Once the world market was completed, it was also saturated: there was a world overproduction of capital and competition between the different capitals became more and more intense. Those who arrived too late, who were unable to safeguard their national independence, who didn’t have an external market at their disposal, who hadn’t accumulated enough capital in the ascendant period, were in the decadent period condemned not only to being forever incapable of making up for lost time, but also to seeing this gap between themselves and their more powerful rivals grow and grow. When competition got fiercer, when the race for higher productivity got more frenetic, they just didn’t have enough capital to be able to compete against the big capitalist powers that were much more favorably placed than they were. They were faced with a situation of scarcity of capital, condemned to ‘underdevelopment’. They could only survive by putting themselves under the protec­tion of a more powerful capitalism, which would use them simply as a reservoir of industrial or agricultural raw materials, or as a source of labor-power. They weren’t allowed to go through a real development of the productive forces, since this would only have made them added competitors on an already cluttered world market.

The situation of scarcity of capital in these countries is therefore something that is relative to the most developed capitals. It is one of the manifestations of the growing gap between the ‘rich’ and the ‘poor’ countries.

From the economic point of view, in the decadent period when competition becomes more and more intense, it is the most powerful pole of accumula­tion which tends to reduce the others to ‘under­development’, to a scarcity of capital. The most powerful national capital tends to attract capi­tal towards itself, because it tends to be the most productive, the most capable of innovating. (For example, today, the oil producing countries prefer to invest in the big imperialist metropoles rather than develop their own national production.)

This situation of saturation in the world market jeopardizes those who haven’t made sufficient investments to remain at the level of competivity necessitated by the market. While in the nine­teenth century Britain represented the future of capitalist development, today it is exactly the reverse: it’s the situation of the under­developed countries which indicates the future of capital.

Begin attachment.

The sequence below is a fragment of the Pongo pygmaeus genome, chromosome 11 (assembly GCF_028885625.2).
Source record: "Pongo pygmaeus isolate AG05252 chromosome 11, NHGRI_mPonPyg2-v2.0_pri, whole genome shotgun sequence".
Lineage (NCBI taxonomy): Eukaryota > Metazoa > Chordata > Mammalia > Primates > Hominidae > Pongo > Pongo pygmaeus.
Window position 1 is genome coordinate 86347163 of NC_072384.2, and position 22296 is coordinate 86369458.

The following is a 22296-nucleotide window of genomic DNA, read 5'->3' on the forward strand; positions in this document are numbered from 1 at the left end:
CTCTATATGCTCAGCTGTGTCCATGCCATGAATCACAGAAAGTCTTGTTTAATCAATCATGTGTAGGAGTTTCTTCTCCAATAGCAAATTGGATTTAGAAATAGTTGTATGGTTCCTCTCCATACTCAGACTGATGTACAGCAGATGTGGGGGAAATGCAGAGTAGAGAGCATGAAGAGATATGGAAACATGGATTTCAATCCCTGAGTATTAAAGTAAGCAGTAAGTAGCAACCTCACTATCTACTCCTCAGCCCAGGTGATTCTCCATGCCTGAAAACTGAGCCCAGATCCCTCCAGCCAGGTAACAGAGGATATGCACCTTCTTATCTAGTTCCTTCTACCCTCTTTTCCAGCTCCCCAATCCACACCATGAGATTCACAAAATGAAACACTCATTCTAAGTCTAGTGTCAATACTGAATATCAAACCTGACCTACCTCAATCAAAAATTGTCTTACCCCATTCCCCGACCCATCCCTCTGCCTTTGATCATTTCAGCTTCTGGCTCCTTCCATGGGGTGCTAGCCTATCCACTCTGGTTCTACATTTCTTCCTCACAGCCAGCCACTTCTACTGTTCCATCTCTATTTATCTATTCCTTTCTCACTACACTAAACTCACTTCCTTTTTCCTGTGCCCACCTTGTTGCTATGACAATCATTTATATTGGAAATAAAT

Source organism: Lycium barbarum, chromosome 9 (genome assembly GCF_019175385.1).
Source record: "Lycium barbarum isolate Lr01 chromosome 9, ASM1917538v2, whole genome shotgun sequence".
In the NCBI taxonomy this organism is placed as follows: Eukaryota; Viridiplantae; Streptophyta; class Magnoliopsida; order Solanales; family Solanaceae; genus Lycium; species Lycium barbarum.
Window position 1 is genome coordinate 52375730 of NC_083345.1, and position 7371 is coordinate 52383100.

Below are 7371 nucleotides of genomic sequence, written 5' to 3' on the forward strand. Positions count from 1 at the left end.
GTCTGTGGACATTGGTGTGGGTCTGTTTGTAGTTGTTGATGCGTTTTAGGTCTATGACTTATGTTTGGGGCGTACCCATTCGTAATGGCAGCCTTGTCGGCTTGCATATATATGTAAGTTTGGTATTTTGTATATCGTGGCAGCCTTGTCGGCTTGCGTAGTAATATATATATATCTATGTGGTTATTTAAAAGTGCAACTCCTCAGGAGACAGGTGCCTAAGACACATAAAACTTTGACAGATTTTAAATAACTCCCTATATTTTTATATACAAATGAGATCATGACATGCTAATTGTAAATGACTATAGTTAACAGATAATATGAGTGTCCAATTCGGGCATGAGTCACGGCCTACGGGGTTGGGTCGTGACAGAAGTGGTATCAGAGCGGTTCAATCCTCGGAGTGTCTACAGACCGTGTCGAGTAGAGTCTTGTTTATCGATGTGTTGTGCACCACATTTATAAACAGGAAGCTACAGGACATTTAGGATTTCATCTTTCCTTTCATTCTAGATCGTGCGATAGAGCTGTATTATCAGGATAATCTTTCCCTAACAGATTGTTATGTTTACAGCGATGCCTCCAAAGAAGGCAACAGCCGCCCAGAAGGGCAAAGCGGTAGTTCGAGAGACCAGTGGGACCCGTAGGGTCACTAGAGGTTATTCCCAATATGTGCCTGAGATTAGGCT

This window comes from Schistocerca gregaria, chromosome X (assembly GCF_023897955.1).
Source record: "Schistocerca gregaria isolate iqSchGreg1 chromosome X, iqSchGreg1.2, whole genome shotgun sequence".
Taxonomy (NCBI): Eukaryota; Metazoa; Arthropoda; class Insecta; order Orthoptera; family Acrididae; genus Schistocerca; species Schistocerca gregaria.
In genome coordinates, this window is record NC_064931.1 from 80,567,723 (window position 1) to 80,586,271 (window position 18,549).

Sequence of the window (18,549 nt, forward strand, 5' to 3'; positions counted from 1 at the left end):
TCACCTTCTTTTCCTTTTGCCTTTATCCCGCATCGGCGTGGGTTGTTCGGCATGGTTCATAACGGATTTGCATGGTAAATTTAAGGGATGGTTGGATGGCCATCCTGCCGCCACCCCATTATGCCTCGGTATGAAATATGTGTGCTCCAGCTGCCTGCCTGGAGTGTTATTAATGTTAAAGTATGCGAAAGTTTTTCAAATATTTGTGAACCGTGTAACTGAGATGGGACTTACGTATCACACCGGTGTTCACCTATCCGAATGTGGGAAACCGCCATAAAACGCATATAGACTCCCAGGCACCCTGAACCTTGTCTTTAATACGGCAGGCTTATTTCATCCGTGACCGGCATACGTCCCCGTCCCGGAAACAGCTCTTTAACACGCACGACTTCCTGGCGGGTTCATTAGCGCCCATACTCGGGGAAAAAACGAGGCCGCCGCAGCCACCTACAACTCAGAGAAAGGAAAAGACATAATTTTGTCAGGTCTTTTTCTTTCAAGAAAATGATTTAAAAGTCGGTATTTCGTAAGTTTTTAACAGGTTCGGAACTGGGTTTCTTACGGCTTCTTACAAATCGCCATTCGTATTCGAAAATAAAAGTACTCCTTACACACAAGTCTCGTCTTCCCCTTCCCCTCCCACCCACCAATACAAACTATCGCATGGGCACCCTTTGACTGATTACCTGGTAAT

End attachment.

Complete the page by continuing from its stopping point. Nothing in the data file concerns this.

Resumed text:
Thus, in the framework of the Western bloc, the European countries and Japan have lost their national autonomy and find themselves more and more dependent on the USA; faced with the immen­se destruction of the world war, they had to appeal to American capital to reconstruct their economies.

From the economic point of view, the develop­ment of capital tends toward a growing inequality between the most powerful pole of accu­mulation and the rest of the planet, which is plunged into increasing misery, the majority of the population suffering from absolute impoverishment. During the crisis, at the end of the spectrum there’s nowhere to invest because markets are clogged up and there’s no way of making investment bear fruit; at the other end, there’s no capital to invest any­way.

Accumulation and destruction of capital

We’ve seen that, by definition, “the workers can consume an equivalent of their product only so long as they produce more than this equivalent...They must always be overproducers.” But the capitalist must realize this surplus-product on the market if he is to continue the cycle of accumulation. With the decadence of capitalism, the extra-capitalist markets have been reduced to their simplest expression, ie, virtually to nothing, either through proleta­rianization or pauperization. Surplus-value can only be realized in exchange with other ca­pitalist spheres, ie, at the expense of other capitalists. The most privileged capitalists are the most developed ones because, being more productive, they can sell at lower cost. Competition becomes intense.